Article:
But is that all there is to it? Just a simple rehashing of an existing brand’s identity? Possibly so, but I think there could be one other source of inspiration informing the design, tying it to the physics involved in fusion energy production. A quick internet search for nuclear fusion returns a lot of diagrams depicting the most common reactions (Figure 3.4). All of these diagrams rely on dots and lines, and while they don’t exactly map to the mark, the most common has a vaguely similar composition of two in and two out, with the reaction/point of contact in the center. So there is a chance this visual came into play as they created the final Mr. Fusion mark. I wonder if it is meant to suggest a chain reaction? The way it seems to stack two reactions, is why I suggest this. None of the “making of” books mention this, so it’s all speculation on my part.

From there, the type is a set in the old scifi staple — uppercase Eurostile. To be specific, “Mr. Fusion” is set in unmodified Eurostile Extended Black, and “Home Energy Reactor” is set in unmodified Eurostile Extended Regular.

As the logo appears on the reactor, the type is in black on the white plastic surface, and the symbol is in white, over a circular clear plastic window where you can look at your coffee beans as they undergo the nuclear fusion process.

Moving on to the 1-color white Fusion Industries logo, we see familiar elements. The symbol from Mr. Fusion is used. “Fusion” remains set in uppercase Eurostile Extended Black, but with tighter letterspacing. This logo introduces another typeface though, using Helvetica Bold for the “Industries” line, where the letterspacing is so tight the characters almost touch. Another departure from what we see in the Mr. Fusion logo, is the lockup isn’t center aligned and vertically stacked, but horizontal with left aligned, stacked type.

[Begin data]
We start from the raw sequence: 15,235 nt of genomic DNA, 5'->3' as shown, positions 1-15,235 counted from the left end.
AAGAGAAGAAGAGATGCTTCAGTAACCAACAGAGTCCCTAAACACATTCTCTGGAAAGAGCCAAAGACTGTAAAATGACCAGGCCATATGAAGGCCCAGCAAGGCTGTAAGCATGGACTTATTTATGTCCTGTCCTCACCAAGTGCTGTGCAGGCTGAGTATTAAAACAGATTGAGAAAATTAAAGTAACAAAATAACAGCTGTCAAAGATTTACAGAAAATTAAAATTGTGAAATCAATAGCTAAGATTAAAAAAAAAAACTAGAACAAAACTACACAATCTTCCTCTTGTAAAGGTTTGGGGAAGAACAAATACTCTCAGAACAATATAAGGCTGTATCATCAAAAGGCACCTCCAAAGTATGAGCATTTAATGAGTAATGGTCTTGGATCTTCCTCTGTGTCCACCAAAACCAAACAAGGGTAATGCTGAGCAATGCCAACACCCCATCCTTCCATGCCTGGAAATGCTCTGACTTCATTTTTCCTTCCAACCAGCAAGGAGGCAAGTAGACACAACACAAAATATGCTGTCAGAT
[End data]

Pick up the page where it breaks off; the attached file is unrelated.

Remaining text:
And finally, there is a version of the logo that just reads “Mr. Fusion,” which can be read as the manufacturer logo for the consumer product line of reactors (this would include the Home Energy Reactor). That logo appears in 1-color black, on a white sign attached to the Texaco service station. And breaking from the use of Eurostile Extended Black, “Mr. Fusion” is set in uppercase Eurostile Heavy — probably for placement in a smaller space, allowing it to appear larger and more legible to the film’s audience.

<p><strong>Figure 3.1</strong> The inspiration for Mr. Fusion’s name is Mr. Coffee, but the coffee maker’s logo wasn’t part of the equation. Source: <em>Brand New</em></p>

Figure 3.1 The inspiration for Mr. Fusion’s name is Mr. Coffee, but the coffee maker’s logo wasn’t part of the equation. Source: Brand New

<p><strong>Figure 3.2</strong> Michael Scheffe’s original sketches show the Mr. Fusion as a Westinghouse product, which employs the Westinghouse symbol and name in its logo lockup. Source: <em>Back to the Future: The Ultimate Visual History</em></p>

Figure 3.2 Michael Scheffe’s original sketches show the Mr. Fusion as a Westinghouse product, which employs the Westinghouse symbol and name in its logo lockup. Source: Back to the Future: The Ultimate Visual History

<p><strong>Figure 3.3</strong> Starting from the Westinghouse symbol, all we need to do is remove the underscore element and turn the mark on its side to see how the Fusion symbol can begin to be derived from its basic elements.</p>

Figure 3.3 Starting from the Westinghouse symbol, all we need to do is remove the underscore element and turn the mark on its side to see how the Fusion symbol can begin to be derived from its basic elements.

<p><strong>Figure 3.4</strong> Diagrams depicting fusion reactions rely on dots and lines, and have a composition similar to that of the elements making up the Mr. Fusion symbol. Source: <em>Google Search</em></p>

Figure 3.4 Diagrams depicting fusion reactions rely on dots and lines, and have a composition similar to that of the elements making up the Mr. Fusion symbol. Source: Google Search